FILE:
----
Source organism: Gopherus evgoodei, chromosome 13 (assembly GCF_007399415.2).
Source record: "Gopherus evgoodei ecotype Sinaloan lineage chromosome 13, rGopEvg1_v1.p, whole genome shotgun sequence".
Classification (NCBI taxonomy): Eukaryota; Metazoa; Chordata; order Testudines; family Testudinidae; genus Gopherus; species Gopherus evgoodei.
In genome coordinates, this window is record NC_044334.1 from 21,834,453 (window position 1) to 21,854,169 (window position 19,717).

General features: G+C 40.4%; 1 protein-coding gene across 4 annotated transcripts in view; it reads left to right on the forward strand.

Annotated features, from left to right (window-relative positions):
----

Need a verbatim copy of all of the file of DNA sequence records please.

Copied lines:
Source organism: Gopherus evgoodei, chromosome 13 (assembly GCF_007399415.2).
Source record: "Gopherus evgoodei ecotype Sinaloan lineage chromosome 13, rGopEvg1_v1.p, whole genome shotgun sequence".
Classification (NCBI taxonomy): Eukaryota; Metazoa; Chordata; order Testudines; family Testudinidae; genus Gopherus; species Gopherus evgoodei.
In genome coordinates, this window is record NC_044334.1 from 21,834,453 (window position 1) to 21,854,169 (window position 19,717).

General features: G+C 40.4%; 1 protein-coding gene across 4 annotated transcripts in view; it reads left to right on the forward strand.

Annotated features, from left to right (window-relative positions):